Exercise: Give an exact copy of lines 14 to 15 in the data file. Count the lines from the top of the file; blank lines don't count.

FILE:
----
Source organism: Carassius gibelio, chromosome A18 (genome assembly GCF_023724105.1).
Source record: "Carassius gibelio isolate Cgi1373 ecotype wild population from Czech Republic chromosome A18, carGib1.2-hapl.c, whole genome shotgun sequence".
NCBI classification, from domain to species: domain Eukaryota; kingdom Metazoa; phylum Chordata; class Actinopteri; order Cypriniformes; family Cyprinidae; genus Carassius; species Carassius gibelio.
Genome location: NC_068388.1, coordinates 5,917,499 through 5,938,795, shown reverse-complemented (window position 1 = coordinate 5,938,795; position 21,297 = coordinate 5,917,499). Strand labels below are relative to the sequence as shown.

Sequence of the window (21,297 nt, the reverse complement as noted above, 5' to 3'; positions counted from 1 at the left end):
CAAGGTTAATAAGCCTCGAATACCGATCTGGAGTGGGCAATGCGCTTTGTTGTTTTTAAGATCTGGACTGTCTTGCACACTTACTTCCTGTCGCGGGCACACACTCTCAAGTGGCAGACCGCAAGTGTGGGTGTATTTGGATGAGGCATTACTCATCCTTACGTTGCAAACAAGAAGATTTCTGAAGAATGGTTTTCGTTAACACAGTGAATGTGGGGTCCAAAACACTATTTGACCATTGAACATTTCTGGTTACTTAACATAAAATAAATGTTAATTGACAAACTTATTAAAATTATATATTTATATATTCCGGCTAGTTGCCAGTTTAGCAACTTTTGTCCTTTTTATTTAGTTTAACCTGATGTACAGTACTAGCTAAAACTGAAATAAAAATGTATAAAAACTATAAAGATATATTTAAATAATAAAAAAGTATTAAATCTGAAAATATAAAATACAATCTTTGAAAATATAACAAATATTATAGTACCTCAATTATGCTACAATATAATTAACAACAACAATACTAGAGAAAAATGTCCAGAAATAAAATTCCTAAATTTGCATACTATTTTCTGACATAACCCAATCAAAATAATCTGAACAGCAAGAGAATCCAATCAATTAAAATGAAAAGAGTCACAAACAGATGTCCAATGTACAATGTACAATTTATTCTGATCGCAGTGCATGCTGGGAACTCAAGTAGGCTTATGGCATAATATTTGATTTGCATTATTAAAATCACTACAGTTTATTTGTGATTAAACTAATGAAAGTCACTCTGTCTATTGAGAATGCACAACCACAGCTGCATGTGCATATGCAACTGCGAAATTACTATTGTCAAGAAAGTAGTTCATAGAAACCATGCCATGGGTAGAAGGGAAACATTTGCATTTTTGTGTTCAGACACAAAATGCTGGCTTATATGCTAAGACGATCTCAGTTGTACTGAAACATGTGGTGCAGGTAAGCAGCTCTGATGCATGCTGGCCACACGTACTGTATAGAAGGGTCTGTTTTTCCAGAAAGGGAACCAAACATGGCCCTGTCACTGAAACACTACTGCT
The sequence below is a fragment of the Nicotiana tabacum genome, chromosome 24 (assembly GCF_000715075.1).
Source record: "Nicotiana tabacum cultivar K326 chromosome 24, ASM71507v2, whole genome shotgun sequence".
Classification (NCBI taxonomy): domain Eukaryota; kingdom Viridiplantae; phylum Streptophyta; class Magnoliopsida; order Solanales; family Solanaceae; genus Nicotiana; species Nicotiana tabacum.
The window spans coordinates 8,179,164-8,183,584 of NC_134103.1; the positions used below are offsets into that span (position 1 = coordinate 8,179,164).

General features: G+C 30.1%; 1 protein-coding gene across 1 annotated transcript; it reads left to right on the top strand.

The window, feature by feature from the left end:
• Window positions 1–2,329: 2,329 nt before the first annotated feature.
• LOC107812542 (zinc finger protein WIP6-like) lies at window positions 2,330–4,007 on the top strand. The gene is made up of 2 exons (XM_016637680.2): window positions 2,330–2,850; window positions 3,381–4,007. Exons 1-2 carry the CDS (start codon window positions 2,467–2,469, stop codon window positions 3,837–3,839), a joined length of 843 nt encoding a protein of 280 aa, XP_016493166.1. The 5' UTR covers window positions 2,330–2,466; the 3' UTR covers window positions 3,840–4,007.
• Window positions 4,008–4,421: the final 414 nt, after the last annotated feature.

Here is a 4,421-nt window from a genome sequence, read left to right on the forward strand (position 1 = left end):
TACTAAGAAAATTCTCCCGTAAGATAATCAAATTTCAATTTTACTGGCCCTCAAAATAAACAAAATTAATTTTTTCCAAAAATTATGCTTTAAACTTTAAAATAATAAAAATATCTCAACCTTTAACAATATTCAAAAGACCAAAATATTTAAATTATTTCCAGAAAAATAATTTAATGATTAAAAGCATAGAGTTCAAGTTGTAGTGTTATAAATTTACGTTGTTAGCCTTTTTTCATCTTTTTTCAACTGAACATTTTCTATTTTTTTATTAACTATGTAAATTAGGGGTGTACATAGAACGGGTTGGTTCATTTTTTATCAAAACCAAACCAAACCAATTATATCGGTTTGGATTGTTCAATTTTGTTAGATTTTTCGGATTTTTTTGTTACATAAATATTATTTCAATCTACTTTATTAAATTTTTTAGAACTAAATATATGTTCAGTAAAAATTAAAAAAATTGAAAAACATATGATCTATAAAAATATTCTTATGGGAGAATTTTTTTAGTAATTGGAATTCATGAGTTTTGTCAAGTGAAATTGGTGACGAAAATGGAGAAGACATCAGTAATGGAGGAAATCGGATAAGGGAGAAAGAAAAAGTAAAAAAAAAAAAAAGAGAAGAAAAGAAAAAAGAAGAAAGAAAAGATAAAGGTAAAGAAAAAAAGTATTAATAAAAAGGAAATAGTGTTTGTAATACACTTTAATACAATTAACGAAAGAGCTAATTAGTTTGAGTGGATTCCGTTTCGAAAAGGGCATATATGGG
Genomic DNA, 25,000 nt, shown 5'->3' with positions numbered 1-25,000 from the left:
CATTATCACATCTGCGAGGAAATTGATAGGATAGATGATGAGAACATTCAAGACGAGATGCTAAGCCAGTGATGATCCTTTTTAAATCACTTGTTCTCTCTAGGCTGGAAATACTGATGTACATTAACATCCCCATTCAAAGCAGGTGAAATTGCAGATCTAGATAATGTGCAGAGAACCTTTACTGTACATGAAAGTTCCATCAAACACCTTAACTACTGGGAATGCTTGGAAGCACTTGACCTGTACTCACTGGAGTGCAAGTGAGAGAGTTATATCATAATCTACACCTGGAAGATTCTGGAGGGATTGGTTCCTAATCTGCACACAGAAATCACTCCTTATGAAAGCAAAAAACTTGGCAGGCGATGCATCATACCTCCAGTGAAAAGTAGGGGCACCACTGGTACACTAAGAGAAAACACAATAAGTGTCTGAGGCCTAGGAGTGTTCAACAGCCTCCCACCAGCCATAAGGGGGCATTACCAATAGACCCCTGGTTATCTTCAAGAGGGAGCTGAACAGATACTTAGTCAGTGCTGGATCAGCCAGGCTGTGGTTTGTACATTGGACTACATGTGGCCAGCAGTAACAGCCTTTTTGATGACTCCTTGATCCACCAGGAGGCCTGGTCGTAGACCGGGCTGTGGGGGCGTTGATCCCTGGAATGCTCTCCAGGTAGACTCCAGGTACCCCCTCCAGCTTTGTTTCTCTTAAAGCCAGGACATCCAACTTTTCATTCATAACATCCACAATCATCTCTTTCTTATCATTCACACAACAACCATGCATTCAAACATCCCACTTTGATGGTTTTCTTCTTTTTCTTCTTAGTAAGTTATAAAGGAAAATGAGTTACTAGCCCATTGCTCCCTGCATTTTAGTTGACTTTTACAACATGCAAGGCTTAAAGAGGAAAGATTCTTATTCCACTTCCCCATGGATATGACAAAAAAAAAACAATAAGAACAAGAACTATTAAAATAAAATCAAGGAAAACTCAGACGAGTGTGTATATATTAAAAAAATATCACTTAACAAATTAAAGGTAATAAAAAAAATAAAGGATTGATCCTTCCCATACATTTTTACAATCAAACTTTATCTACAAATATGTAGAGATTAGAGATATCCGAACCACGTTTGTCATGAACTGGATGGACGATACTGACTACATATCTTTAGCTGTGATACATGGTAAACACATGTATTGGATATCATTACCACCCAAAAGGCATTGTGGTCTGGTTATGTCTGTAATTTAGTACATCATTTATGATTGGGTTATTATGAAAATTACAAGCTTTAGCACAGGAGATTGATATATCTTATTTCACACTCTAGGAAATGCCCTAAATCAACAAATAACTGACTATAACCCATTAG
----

• LOC107812542 (zinc finger protein WIP6-like) lies at window positions 2,330–4,007 on the top strand. The gene is made up of 2 exons (XM_016637680.2): window positions 2,330–2,850; window positions 3,381–4,007. Exons 1-2 carry the CDS (start codon window positions 2,467–2,469, stop codon window positions 3,837–3,839), a joined length of 843 nt encoding a protein of 280 aa, XP_016493166.1. The 5' UTR covers window positions 2,330–2,466; the 3' UTR covers window positions 3,840–4,007.
• Window positions 4,008–4,421: the final 414 nt, after the last annotated feature.